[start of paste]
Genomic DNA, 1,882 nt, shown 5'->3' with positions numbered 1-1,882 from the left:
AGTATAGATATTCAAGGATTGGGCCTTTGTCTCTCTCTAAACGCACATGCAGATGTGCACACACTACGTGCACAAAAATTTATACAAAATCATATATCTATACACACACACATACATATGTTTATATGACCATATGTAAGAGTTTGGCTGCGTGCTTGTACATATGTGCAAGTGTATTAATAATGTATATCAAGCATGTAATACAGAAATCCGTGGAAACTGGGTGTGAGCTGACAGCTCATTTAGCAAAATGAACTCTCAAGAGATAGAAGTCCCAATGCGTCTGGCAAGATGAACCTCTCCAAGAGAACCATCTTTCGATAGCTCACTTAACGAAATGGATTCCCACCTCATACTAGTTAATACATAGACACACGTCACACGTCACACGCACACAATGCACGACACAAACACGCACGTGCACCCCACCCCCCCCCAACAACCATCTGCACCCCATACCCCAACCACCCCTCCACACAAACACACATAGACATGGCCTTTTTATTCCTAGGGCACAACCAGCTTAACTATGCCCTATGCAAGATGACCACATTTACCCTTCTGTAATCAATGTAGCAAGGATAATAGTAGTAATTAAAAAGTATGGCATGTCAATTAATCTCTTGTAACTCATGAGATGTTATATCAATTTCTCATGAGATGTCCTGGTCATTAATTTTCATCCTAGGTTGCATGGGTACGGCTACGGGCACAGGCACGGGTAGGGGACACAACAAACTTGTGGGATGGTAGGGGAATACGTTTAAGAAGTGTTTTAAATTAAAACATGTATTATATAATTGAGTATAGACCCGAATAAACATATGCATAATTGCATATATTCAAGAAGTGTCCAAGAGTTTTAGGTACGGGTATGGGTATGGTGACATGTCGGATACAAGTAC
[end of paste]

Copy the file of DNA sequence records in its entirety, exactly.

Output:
Genomic DNA, 1,882 nt, shown 5'->3' with positions numbered 1-1,882 from the left:
AGTATAGATATTCAAGGATTGGGCCTTTGTCTCTCTCTAAACGCACATGCAGATGTGCACACACTACGTGCACAAAAATTTATACAAAATCATATATCTATACACACACACATACATATGTTTATATGACCATATGTAAGAGTTTGGCTGCGTGCTTGTACATATGTGCAAGTGTATTAATAATGTATATCAAGCATGTAATACAGAAATCCGTGGAAACTGGGTGTGAGCTGACAGCTCATTTAGCAAAATGAACTCTCAAGAGATAGAAGTCCCAATGCGTCTGGCAAGATGAACCTCTCCAAGAGAACCATCTTTCGATAGCTCACTTAACGAAATGGATTCCCACCTCATACTAGTTAATACATAGACACACGTCACACGTCACACGCACACAATGCACGACACAAACACGCACGTGCACCCCACCCCCCCCCAACAACCATCTGCACCCCATACCCCAACCACCCCTCCACACAAACACACATAGACATGGCCTTTTTATTCCTAGGGCACAACCAGCTTAACTATGCCCTATGCAAGATGACCACATTTACCCTTCTGTAATCAATGTAGCAAGGATAATAGTAGTAATTAAAAAGTATGGCATGTCAATTAATCTCTTGTAACTCATGAGATGTTATATCAATTTCTCATGAGATGTCCTGGTCATTAATTTTCATCCTAGGTTGCATGGGTACGGCTACGGGCACAGGCACGGGTAGGGGACACAACAAACTTGTGGGATGGTAGGGGAATACGTTTAAGAAGTGTTTTAAATTAAAACATGTATTATATAATTGAGTATAGACCCGAATAAACATATGCATAATTGCATATATTCAAGAAGTGTCCAAGAGTTTTAGGTACGGGTATGGGTATGGTGACATGTCGGATACAAGTAC